Friday, March 29, 2019

Not that much to report except rain!!  Coupled with the warmer temperatures we are having a late surge in growth and are struggling to keep up, particularly in the roughs.  Another 85mm this week with some very heavy downpours unfortunately undid all the good work that had been done in the bunkers two weeks ago.  It is pretty disheartening for the staff that spend their time fixing the washouts then having to do it all over again.  The 85mm takes us to a total of 312mm for the month of March which is 12.5 inches in the old scale.  The courses were very slow to dry this week even with quite low tides and a couple of blocked drains didn't help.  There were no blocked drains on 1R though and the photo below was taken on Thursday evening and that indicates just how high the water table is and how wet the courses are.  Not quite as wet as two years ago on March 31, 2017 though when the remnants of Cyclone Debbie descended upon us in the other photo below.

1R Thursday 8 hours after the last downpour.

1R March 31 2017.

Most of the fairways got cut today which was a great effort in the conditions and our primary equipment supplier Toro has loaned us 2 x fairway mowers so we can increase the frequency of mowing in the lead up to the junior girls tournament in a fortnight.

Unfortunately the heavy rain virtually washed the sand away that had been applied to the River greens as part of the recent mini renovation on them.  The sand is critical in assisting the levelling of the surface of the greens and diluting the thatch layer.  At this stage I doubt we will get anymore out prior to the girls tournament and after grinding all our greensmower mowing units this week I don't really want the sand dulling the blades.

Friday, March 22, 2019

Well I certainly got my wish granted for the rain last week with exactly 200mm or 8 inches in the old scale falling over four days.  56mm tipped out of the gauge on Saturday morning followed by 83mm on Sunday then falls of 24mm and 37 mm on Monday and Tuesday.  To say we and the surrounding areas needed it was a huge understatement and we are now full to the brim with the water table right up combined with the high tides.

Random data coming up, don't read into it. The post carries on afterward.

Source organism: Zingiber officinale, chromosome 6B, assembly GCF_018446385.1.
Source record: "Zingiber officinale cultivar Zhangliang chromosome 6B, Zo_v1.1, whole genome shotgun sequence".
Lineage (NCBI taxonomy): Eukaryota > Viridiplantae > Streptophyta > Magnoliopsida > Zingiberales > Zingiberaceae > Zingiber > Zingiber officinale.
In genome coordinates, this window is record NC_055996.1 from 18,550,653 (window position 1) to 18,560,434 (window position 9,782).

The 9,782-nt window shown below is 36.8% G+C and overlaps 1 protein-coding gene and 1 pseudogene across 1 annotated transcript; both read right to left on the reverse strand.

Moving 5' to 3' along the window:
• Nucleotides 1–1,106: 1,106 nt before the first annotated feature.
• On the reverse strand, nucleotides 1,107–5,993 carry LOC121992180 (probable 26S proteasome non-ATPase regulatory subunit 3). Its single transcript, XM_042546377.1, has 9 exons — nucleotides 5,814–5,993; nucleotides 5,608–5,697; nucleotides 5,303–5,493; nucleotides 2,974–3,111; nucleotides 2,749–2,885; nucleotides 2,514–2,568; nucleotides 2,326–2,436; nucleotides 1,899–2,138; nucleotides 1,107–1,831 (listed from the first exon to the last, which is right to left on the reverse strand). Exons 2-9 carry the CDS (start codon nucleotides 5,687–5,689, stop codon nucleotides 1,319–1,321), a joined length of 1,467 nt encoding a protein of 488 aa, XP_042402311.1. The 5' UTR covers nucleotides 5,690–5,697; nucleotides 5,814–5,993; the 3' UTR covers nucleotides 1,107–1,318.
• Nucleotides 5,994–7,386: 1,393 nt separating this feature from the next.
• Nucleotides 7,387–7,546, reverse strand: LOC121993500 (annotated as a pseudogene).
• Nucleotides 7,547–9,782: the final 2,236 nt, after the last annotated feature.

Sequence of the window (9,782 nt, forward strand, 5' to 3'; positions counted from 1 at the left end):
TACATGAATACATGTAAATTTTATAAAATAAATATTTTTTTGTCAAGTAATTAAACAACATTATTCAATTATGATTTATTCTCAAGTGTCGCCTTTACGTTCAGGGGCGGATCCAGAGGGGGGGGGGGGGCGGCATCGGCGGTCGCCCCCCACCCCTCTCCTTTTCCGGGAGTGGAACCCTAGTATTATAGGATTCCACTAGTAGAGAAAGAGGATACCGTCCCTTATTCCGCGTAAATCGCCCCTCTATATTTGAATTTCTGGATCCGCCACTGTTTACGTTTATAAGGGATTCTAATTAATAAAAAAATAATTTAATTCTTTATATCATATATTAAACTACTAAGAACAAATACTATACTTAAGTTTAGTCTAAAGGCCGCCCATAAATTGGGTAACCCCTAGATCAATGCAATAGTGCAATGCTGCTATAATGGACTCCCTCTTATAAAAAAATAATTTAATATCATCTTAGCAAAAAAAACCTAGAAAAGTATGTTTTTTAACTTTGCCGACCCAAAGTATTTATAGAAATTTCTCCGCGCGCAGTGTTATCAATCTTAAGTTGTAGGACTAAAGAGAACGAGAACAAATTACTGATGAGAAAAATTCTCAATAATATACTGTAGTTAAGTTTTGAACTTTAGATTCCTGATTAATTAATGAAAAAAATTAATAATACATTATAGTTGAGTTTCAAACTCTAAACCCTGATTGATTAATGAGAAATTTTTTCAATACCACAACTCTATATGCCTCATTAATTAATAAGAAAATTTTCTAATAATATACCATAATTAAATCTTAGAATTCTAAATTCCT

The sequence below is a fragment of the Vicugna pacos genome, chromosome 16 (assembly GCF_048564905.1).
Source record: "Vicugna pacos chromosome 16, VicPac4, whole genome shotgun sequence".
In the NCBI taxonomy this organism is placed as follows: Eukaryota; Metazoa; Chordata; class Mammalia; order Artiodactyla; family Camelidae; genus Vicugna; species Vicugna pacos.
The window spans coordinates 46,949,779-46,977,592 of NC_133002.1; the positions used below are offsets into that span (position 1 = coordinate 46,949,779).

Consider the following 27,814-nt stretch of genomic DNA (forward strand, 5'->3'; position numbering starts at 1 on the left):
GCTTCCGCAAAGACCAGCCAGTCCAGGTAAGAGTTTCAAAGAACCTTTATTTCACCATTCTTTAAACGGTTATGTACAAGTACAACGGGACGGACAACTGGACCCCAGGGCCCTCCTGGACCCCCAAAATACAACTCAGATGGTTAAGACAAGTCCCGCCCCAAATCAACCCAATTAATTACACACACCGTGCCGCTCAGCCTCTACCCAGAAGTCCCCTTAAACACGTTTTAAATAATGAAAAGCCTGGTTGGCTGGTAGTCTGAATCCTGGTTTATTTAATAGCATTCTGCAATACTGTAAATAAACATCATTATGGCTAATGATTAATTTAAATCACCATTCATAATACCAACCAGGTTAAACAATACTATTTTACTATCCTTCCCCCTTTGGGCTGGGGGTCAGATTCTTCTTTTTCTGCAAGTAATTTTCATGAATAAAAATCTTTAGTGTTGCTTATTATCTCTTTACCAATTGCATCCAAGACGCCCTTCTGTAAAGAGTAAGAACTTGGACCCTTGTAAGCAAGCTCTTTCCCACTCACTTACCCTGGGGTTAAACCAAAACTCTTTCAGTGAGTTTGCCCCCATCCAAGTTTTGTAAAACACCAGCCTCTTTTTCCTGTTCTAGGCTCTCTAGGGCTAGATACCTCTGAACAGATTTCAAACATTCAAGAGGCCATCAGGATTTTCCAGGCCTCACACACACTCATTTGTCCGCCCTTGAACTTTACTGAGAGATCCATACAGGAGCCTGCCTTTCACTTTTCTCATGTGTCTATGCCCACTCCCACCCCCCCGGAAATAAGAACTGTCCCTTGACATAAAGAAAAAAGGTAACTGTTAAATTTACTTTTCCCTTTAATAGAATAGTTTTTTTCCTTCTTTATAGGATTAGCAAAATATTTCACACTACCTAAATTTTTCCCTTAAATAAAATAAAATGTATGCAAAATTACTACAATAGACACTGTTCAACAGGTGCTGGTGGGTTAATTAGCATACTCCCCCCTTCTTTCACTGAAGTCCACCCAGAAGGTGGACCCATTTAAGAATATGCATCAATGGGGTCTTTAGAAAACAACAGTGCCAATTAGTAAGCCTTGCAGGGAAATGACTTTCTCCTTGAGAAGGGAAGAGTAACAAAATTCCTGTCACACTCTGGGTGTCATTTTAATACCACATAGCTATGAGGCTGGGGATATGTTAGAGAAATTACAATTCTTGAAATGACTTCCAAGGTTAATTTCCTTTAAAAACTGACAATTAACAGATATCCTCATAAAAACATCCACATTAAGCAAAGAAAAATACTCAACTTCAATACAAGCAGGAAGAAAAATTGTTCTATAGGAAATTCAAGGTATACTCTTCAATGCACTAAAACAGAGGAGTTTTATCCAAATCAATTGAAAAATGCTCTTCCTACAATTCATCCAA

The bunkers wore the brunt of the damage and have now been restored to their former glory.  A little bit of sand replacement will be required which will take place over the coming weeks.
With the cloudy wet weather early in the week the small renovation on the River greens was scaled back as it is quite late to be doing the greens and an eye has to be kept on attaining and maintaining a fully grassed surface heading towards winter.  The greens will have a couple of sandings in the lead up to the junior girls event in early April.
The combination of the moisture and heat really has the grass growing at the moment so it is all hands on deck operating virtually every mower we have.  The bunker restoration works took up a lot of labour time this week so now that is all but finished we can get back to focusing on the grass.

And speaking of bunkers……………….

Just WOW!!           And then WHY??

Friday, March 15, 2019

The weather and lack of rain still dominates the thoughts of Superintendents around Australia with many courses either out of water and buying town water for their greens or very close to being out of water.  As I have mentioned before the 1.2 megalitres that we can pump every day isn't enough but I would hate to think what we would look like without it.  I don't think I have ever seen so many storms produce such little rainfall.  A few screenshots of this weeks radars with the last one tonight so hopefully we will get something worthwhile from this.  
March 9

March 14

Today March 15
Surely we will get something out of this tonight.  Having said that the courses have responded really well to the recent fertilising and are growing very well and playing great as well.  The West fairways had 2 tonne of fertiliser applied to them this week so hopefully some rain will arrive to really kick them on as well.

A small renovation will take place on the River greens early next week to get them prepared for the junior girls amateur in early April.  We will have to tread carefully as the weather can change at this time of year and get a bit cooler on us so just what will be done won't fully be decided until we actually start on Sunday afternoon.  There won't be any coring but there will be some de-thatching and sanding for certain.